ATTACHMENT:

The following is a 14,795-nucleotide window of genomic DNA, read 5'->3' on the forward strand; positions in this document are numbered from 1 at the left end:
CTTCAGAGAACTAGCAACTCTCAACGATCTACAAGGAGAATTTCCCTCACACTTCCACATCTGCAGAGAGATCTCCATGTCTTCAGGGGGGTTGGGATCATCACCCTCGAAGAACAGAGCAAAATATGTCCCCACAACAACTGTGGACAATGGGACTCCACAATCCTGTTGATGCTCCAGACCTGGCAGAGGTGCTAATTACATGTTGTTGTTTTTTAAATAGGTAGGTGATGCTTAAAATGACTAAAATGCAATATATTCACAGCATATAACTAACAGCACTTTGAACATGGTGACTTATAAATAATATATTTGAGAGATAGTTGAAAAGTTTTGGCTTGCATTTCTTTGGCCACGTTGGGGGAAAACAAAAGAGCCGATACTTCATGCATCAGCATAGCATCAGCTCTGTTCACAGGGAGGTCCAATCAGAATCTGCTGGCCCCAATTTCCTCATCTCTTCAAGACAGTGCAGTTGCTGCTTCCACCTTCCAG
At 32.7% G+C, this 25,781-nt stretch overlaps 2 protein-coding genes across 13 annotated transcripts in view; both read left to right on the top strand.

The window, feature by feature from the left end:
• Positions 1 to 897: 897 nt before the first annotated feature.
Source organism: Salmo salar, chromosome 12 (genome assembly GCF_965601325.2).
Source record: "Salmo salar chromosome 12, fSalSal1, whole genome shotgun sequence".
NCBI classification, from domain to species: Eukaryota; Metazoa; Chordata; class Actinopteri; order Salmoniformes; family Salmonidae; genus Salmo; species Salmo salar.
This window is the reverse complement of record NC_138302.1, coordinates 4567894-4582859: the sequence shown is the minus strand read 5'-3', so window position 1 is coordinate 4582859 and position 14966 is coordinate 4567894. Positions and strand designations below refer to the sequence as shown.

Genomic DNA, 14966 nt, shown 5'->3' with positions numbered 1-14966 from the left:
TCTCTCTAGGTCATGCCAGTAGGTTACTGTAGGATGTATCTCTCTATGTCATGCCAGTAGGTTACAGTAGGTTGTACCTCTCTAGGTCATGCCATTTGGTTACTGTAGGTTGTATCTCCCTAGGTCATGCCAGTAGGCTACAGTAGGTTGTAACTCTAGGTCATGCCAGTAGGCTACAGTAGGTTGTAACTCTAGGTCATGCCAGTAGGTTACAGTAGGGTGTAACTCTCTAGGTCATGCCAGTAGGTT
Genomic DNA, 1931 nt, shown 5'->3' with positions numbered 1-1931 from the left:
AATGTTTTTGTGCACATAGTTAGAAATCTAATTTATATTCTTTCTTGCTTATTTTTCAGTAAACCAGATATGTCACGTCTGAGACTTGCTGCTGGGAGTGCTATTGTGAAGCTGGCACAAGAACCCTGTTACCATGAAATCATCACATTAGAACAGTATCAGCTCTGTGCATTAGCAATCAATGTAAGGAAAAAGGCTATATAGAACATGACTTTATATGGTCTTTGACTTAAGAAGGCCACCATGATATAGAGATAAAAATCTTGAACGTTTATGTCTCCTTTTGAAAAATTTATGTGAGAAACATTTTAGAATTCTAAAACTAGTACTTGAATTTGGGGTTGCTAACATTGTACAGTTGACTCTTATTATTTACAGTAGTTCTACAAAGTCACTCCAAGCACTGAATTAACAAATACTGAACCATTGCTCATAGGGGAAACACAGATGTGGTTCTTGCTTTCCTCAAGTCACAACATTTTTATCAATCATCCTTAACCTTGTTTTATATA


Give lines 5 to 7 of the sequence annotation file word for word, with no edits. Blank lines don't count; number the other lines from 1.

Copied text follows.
• Positions 1 to 897: 897 nt before the first annotated feature.
Source organism: Salmo salar, chromosome 12 (genome assembly GCF_965601325.2).
Source record: "Salmo salar chromosome 12, fSalSal1, whole genome shotgun sequence".